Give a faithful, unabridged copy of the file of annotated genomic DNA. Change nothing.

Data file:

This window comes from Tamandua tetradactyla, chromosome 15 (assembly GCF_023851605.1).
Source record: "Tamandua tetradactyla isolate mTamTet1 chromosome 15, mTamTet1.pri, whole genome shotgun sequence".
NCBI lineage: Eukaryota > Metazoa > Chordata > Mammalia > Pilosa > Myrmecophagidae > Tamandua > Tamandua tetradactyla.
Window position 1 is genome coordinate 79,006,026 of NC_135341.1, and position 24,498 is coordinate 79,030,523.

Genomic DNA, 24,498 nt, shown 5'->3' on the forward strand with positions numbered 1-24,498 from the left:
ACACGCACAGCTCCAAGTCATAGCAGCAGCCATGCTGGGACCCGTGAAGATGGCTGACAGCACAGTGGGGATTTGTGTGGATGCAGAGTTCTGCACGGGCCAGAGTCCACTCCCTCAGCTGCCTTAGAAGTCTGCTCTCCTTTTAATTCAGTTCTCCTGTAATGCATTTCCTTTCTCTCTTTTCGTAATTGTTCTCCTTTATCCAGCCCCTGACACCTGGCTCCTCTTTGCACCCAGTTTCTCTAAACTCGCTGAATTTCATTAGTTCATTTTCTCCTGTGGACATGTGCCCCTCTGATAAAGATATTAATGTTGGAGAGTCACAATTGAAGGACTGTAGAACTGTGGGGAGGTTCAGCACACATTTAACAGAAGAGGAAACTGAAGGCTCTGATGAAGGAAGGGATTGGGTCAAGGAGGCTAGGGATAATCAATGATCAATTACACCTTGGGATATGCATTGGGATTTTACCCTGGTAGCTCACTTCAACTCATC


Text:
This window comes from Tamandua tetradactyla, chromosome 15 (assembly GCF_023851605.1).
Source record: "Tamandua tetradactyla isolate mTamTet1 chromosome 15, mTamTet1.pri, whole genome shotgun sequence".
NCBI lineage: Eukaryota > Metazoa > Chordata > Mammalia > Pilosa > Myrmecophagidae > Tamandua > Tamandua tetradactyla.
Window position 1 is genome coordinate 79,006,026 of NC_135341.1, and position 24,498 is coordinate 79,030,523.

Genomic DNA, 24,498 nt, shown 5'->3' on the forward strand with positions numbered 1-24,498 from the left:
ACACGCACAGCTCCAAGTCATAGCAGCAGCCATGCTGGGACCCGTGAAGATGGCTGACAGCACAGTGGGGATTTGTGTGGATGCAGAGTTCTGCACGGGCCAGAGTCCACTCCCTCAGCTGCCTTAGAAGTCTGCTCTCCTTTTAATTCAGTTCTCCTGTAATGCATTTCCTTTCTCTCTTTTCGTAATTGTTCTCCTTTATCCAGCCCCTGACACCTGGCTCCTCTTTGCACCCAGTTTCTCTAAACTCGCTGAATTTCATTAGTTCATTTTCTCCTGTGGACATGTGCCCCTCTGATAAAGATATTAATGTTGGAGAGTCACAATTGAAGGACTGTAGAACTGTGGGGAGGTTCAGCACACATTTAACAGAAGAGGAAACTGAAGGCTCTGATGAAGGAAGGGATTGGGTCAAGGAGGCTAGGGATAATCAATGATCAATTACACCTTGGGATATGCATTGGGATTTTACCCTGGTAGCTCACTTCAACTCATC